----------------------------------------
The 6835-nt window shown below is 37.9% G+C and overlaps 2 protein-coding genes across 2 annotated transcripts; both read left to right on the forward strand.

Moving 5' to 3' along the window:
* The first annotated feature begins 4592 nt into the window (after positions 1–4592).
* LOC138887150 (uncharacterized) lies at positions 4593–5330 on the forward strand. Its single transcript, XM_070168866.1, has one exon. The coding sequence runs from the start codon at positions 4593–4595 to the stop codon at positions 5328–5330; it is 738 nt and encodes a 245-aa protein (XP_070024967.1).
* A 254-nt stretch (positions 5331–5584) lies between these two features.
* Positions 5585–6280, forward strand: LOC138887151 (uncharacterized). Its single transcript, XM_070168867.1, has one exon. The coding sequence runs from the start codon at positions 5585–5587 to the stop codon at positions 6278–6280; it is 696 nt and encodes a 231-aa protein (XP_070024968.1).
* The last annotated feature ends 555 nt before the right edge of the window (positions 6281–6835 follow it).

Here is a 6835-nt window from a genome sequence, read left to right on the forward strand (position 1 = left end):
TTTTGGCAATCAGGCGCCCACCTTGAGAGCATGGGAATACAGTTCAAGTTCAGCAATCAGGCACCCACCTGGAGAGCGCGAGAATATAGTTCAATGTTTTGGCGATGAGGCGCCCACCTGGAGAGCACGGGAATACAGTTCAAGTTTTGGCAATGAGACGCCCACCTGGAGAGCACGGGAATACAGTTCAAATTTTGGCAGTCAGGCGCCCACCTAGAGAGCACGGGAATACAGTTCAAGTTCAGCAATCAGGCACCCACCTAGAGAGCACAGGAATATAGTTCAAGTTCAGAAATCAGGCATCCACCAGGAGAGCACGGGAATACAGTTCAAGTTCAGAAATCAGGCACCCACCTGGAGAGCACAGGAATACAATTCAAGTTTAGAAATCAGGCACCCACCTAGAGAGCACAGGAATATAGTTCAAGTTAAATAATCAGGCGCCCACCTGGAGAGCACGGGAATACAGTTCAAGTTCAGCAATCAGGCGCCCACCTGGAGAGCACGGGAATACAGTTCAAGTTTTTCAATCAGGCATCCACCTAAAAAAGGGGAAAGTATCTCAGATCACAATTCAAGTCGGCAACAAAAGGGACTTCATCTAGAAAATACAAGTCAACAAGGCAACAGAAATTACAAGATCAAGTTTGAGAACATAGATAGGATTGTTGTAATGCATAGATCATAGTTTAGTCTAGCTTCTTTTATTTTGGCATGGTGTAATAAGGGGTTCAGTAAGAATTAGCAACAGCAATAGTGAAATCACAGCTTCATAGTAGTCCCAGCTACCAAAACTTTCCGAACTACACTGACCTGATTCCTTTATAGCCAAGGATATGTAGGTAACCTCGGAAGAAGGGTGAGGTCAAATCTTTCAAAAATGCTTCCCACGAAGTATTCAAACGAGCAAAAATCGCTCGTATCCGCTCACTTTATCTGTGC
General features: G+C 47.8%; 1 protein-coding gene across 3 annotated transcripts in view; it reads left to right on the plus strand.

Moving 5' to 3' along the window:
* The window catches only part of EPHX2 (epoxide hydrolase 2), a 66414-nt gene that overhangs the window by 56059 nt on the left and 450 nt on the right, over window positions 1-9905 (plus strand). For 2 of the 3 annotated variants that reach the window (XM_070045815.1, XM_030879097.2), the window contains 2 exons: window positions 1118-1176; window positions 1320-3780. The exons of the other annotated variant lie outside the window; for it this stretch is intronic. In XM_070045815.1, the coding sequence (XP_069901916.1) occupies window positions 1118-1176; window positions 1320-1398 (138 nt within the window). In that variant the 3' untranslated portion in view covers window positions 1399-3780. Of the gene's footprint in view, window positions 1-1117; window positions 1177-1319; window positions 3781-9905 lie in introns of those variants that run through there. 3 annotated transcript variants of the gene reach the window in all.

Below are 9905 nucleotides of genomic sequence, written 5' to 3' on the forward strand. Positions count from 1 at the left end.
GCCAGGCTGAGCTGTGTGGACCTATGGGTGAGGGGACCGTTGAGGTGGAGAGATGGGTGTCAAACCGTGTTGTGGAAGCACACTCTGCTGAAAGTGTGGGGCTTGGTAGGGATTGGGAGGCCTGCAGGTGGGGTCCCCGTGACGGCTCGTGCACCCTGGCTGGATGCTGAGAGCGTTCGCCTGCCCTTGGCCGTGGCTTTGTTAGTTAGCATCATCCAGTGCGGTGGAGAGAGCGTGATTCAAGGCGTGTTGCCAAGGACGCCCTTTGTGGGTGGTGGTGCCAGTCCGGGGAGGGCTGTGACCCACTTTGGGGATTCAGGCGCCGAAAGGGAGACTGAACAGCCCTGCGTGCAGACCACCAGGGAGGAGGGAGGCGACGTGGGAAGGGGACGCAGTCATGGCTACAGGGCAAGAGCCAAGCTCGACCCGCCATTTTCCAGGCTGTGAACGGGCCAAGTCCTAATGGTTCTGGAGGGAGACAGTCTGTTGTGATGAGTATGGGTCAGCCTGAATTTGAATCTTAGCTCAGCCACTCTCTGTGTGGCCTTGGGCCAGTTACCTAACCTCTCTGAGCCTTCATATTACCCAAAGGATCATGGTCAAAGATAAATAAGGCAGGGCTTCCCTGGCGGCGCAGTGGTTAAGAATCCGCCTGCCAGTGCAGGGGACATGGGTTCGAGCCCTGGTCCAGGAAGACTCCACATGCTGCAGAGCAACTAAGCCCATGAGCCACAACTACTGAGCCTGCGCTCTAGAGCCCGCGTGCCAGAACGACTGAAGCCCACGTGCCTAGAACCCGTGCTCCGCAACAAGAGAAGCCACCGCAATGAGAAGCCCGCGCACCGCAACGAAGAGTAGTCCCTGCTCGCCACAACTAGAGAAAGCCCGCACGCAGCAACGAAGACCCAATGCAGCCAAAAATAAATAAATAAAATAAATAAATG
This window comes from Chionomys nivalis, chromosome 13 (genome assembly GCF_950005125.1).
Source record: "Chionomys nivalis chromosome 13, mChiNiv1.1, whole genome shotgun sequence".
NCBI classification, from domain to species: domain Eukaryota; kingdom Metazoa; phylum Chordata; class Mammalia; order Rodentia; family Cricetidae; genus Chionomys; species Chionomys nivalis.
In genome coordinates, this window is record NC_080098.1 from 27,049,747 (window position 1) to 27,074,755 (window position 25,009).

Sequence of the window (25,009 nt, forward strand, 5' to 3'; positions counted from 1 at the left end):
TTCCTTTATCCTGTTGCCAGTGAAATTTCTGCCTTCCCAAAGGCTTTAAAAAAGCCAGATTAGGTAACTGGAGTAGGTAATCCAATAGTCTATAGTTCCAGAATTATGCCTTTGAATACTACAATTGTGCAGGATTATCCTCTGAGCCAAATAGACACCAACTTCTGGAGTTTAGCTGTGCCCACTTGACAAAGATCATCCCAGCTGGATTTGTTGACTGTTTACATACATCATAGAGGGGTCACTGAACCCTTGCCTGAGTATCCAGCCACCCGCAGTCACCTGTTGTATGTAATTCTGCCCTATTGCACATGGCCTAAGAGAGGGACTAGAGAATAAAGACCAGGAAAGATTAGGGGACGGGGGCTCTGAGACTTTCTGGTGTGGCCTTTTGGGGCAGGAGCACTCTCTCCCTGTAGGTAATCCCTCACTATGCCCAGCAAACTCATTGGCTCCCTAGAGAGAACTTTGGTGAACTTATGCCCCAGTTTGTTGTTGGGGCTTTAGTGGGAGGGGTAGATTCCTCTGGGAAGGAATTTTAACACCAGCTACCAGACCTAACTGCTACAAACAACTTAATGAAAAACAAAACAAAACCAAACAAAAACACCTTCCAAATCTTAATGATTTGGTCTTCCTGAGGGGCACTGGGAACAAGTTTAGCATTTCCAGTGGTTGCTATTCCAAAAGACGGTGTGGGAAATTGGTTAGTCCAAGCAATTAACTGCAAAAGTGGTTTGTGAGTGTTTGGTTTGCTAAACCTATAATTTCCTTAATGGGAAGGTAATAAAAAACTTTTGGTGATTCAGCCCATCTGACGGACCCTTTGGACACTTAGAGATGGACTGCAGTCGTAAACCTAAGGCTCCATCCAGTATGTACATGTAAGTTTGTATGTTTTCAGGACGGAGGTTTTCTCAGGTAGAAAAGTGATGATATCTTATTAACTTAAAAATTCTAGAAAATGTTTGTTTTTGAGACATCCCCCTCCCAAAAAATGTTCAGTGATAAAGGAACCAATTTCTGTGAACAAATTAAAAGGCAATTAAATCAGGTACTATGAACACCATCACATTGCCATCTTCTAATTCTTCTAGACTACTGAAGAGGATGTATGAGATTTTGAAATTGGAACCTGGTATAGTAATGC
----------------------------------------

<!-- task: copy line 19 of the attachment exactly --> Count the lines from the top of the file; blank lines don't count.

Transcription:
Sequence of the window (25,009 nt, forward strand, 5' to 3'; positions counted from 1 at the left end):